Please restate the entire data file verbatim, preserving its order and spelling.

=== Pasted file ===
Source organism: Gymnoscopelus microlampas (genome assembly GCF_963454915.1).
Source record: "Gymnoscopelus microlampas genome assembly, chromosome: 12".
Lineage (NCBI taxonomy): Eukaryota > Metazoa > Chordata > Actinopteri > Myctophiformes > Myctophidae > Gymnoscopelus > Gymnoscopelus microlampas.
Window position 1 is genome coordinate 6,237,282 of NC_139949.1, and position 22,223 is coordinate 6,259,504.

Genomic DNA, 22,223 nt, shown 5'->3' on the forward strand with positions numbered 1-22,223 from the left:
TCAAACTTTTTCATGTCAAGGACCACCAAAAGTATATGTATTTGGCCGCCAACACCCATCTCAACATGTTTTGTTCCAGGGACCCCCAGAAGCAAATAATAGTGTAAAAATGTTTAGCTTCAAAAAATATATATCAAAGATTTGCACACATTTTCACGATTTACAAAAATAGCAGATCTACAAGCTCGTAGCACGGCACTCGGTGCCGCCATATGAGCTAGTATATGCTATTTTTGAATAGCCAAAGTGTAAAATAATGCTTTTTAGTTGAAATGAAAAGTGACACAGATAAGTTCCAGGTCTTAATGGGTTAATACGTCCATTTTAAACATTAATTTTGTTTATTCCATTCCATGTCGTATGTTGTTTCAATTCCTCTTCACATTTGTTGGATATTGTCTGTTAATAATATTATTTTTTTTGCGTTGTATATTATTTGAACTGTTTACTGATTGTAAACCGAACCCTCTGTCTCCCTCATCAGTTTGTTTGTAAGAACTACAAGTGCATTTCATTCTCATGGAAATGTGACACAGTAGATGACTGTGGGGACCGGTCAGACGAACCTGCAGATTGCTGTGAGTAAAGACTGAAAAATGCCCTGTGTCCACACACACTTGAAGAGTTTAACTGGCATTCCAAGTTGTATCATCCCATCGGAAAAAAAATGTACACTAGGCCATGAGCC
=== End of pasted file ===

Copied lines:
Source organism: Gymnoscopelus microlampas (genome assembly GCF_963454915.1).
Source record: "Gymnoscopelus microlampas genome assembly, chromosome: 12".
Lineage (NCBI taxonomy): Eukaryota > Metazoa > Chordata > Actinopteri > Myctophiformes > Myctophidae > Gymnoscopelus > Gymnoscopelus microlampas.
Window position 1 is genome coordinate 6,237,282 of NC_139949.1, and position 22,223 is coordinate 6,259,504.

Genomic DNA, 22,223 nt, shown 5'->3' on the forward strand with positions numbered 1-22,223 from the left:
TCAAACTTTTTCATGTCAAGGACCACCAAAAGTATATGTATTTGGCCGCCAACACCCATCTCAACATGTTTTGTTCCAGGGACCCCCAGAAGCAAATAATAGTGTAAAAATGTTTAGCTTCAAAAAATATATATCAAAGATTTGCACACATTTTCACGATTTACAAAAATAGCAGATCTACAAGCTCGTAGCACGGCACTCGGTGCCGCCATATGAGCTAGTATATGCTATTTTTGAATAGCCAAAGTGTAAAATAATGCTTTTTAGTTGAAATGAAAAGTGACACAGATAAGTTCCAGGTCTTAATGGGTTAATACGTCCATTTTAAACATTAATTTTGTTTATTCCATTCCATGTCGTATGTTGTTTCAATTCCTCTTCACATTTGTTGGATATTGTCTGTTAATAATATTATTTTTTTTGCGTTGTATATTATTTGAACTGTTTACTGATTGTAAACCGAACCCTCTGTCTCCCTCATCAGTTTGTTTGTAAGAACTACAAGTGCATTTCATTCTCATGGAAATGTGACACAGTAGATGACTGTGGGGACCGGTCAGACGAACCTGCAGATTGCTGTGAGTAAAGACTGAAAAATGCCCTGTGTCCACACACACTTGAAGAGTTTAACTGGCATTCCAAGTTGTATCATCCCATCGGAAAAAAAATGTACACTAGGCCATGAGCC